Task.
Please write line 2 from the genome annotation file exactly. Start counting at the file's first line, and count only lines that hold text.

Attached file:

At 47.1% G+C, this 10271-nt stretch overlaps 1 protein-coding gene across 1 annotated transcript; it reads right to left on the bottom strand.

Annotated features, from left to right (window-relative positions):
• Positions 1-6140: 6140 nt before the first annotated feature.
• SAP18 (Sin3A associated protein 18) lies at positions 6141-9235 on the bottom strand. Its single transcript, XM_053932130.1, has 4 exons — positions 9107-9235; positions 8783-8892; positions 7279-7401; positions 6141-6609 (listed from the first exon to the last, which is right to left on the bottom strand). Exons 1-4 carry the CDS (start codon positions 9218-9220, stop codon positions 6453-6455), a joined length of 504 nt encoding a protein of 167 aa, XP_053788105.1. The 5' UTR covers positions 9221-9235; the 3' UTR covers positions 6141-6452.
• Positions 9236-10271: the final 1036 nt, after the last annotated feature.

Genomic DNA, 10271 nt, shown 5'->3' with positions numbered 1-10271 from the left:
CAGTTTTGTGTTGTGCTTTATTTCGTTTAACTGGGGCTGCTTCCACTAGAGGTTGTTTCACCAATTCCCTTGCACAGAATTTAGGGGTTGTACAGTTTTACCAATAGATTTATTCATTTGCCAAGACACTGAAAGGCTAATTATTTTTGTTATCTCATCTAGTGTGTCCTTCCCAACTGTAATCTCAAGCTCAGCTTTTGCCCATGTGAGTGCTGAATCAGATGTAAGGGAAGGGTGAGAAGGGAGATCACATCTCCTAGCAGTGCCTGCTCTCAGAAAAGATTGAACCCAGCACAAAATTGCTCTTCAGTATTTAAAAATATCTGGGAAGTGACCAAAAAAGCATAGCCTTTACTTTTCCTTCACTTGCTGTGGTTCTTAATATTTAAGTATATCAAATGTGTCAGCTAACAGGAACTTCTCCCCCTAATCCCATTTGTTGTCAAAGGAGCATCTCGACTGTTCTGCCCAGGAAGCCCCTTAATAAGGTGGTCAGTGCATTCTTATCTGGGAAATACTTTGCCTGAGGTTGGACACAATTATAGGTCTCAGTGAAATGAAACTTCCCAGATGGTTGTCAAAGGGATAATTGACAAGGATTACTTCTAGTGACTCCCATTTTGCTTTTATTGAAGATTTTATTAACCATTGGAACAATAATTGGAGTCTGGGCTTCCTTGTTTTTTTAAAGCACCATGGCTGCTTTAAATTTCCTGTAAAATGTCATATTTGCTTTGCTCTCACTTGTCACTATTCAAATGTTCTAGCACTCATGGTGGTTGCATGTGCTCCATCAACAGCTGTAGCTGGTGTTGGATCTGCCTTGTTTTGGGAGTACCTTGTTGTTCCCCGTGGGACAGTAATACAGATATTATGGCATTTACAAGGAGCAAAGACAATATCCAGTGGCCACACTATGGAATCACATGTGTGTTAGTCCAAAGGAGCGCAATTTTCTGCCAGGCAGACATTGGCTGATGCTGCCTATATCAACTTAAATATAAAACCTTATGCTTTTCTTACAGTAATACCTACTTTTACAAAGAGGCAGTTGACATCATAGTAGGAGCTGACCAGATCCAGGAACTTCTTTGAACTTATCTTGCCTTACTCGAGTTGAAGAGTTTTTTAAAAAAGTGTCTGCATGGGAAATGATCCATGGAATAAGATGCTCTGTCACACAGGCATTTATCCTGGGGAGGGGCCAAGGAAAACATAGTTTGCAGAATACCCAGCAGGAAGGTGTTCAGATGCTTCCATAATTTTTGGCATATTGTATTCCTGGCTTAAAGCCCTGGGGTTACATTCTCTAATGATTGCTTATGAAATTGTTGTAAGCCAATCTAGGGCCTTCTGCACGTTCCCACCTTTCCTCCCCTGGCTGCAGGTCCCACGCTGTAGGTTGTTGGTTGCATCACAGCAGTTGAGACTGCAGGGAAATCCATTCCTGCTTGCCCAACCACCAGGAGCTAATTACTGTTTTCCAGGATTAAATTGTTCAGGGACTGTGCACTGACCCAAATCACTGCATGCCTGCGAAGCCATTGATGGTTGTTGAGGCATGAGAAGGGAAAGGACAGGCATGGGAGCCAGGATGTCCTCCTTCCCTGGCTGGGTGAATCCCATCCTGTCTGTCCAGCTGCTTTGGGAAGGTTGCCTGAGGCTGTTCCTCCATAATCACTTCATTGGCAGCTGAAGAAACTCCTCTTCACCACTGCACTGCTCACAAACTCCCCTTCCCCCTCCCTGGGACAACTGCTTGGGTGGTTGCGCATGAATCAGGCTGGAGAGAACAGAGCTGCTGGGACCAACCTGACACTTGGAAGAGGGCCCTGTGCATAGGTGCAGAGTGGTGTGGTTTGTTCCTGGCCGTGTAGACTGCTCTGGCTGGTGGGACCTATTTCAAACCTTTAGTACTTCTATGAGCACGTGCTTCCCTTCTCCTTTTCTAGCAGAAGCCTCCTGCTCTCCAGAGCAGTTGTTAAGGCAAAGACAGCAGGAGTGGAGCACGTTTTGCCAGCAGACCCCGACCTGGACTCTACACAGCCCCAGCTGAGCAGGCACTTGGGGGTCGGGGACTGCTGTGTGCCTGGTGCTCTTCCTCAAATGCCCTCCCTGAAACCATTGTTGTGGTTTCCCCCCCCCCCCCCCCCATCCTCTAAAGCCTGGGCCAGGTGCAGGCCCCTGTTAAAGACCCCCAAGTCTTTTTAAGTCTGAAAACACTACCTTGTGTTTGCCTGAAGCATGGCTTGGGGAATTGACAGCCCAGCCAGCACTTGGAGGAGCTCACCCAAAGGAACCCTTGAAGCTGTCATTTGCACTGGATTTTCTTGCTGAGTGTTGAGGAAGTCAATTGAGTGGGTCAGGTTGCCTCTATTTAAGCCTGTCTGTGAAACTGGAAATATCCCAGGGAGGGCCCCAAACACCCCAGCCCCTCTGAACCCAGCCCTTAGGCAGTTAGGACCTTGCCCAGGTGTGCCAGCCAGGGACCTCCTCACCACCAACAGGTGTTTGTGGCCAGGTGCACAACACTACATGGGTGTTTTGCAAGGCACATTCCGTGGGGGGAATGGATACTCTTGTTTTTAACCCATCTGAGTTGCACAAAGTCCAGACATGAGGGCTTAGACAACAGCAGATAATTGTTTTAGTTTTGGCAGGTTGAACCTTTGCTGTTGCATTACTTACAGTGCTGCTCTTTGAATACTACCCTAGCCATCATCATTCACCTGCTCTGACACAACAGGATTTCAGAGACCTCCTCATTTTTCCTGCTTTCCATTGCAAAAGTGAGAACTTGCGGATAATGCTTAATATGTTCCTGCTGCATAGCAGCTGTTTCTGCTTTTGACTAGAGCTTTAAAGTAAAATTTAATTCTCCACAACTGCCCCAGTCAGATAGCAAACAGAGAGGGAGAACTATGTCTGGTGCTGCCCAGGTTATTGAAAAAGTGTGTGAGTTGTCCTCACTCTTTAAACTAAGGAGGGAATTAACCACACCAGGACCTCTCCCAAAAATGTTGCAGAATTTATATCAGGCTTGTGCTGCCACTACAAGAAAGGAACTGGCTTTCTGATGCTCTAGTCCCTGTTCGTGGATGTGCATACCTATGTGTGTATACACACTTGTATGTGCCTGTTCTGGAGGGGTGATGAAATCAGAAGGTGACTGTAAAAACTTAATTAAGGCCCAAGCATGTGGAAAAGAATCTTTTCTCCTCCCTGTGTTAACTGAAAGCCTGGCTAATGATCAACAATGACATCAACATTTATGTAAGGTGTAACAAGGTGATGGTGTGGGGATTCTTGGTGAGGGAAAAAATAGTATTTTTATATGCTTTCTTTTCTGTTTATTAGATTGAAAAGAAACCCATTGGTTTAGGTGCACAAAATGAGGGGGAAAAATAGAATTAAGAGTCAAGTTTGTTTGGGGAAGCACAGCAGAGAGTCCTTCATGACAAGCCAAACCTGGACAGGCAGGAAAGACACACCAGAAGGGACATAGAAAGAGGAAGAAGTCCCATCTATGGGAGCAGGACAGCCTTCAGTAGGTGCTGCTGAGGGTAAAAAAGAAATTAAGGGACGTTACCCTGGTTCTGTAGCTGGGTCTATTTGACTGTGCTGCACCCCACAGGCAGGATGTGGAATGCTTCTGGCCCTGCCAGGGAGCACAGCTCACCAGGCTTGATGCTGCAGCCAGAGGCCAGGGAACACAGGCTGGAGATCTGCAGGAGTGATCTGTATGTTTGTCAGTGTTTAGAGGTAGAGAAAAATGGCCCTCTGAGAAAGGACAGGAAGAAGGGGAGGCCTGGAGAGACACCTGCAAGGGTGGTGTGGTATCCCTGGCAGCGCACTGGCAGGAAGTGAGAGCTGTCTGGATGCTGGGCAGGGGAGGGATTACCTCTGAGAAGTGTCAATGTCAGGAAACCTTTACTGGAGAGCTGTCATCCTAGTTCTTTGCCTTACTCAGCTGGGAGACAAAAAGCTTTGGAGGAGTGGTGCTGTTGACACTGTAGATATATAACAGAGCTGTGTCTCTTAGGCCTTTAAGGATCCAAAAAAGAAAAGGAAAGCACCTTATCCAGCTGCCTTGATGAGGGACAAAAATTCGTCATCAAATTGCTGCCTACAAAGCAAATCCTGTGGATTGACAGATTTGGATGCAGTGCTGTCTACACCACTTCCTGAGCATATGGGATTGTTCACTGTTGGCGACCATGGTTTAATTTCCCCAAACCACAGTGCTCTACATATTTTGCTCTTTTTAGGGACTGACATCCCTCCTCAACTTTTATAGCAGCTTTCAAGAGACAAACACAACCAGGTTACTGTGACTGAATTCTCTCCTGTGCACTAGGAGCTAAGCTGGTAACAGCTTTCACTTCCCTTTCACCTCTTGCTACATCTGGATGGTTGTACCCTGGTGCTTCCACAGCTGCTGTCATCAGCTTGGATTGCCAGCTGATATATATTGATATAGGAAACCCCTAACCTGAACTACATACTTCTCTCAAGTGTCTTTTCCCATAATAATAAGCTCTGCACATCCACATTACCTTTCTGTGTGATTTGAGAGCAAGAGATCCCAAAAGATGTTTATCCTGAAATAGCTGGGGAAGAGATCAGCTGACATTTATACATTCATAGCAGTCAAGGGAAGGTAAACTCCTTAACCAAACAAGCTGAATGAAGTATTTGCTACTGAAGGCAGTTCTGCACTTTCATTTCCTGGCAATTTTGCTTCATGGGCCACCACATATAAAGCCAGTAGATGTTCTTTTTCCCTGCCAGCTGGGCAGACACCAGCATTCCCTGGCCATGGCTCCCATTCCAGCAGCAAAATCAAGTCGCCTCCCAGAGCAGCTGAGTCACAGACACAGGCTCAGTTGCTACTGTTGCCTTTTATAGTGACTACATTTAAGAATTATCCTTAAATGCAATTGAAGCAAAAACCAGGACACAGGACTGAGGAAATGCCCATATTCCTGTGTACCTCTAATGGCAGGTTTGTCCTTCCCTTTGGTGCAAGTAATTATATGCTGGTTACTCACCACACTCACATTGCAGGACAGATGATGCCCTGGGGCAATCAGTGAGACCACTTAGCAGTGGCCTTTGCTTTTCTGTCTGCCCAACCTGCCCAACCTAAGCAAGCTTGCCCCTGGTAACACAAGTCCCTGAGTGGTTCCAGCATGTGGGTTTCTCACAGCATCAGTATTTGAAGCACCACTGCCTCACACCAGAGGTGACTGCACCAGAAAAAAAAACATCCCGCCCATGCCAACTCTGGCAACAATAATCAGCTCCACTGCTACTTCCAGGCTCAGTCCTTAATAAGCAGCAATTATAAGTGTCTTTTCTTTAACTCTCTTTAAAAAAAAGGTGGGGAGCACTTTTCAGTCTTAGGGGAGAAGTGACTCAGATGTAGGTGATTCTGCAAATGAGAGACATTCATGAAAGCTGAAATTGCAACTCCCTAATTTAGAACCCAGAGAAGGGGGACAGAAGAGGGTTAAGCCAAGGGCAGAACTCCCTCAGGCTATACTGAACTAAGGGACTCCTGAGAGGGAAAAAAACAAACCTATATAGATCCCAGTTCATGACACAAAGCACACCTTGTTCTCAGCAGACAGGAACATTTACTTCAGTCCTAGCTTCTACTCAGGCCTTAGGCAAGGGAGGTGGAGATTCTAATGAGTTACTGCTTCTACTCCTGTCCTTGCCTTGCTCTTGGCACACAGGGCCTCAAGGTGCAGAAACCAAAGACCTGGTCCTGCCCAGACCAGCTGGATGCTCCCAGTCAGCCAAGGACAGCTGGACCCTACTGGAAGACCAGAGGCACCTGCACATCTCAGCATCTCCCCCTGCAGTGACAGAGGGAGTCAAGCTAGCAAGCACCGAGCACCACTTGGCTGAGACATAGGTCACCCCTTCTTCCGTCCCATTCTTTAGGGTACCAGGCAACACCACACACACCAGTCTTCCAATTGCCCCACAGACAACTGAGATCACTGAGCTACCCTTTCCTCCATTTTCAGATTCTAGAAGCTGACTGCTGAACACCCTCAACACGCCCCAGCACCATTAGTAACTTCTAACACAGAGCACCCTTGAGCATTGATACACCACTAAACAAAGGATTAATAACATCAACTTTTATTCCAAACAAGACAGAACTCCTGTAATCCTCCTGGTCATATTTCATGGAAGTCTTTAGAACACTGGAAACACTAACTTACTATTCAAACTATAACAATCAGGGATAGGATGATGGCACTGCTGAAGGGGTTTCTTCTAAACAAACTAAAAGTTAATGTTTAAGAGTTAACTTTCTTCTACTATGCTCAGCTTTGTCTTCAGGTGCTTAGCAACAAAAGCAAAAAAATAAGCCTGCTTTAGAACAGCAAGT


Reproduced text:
Annotated features, from left to right (window-relative positions):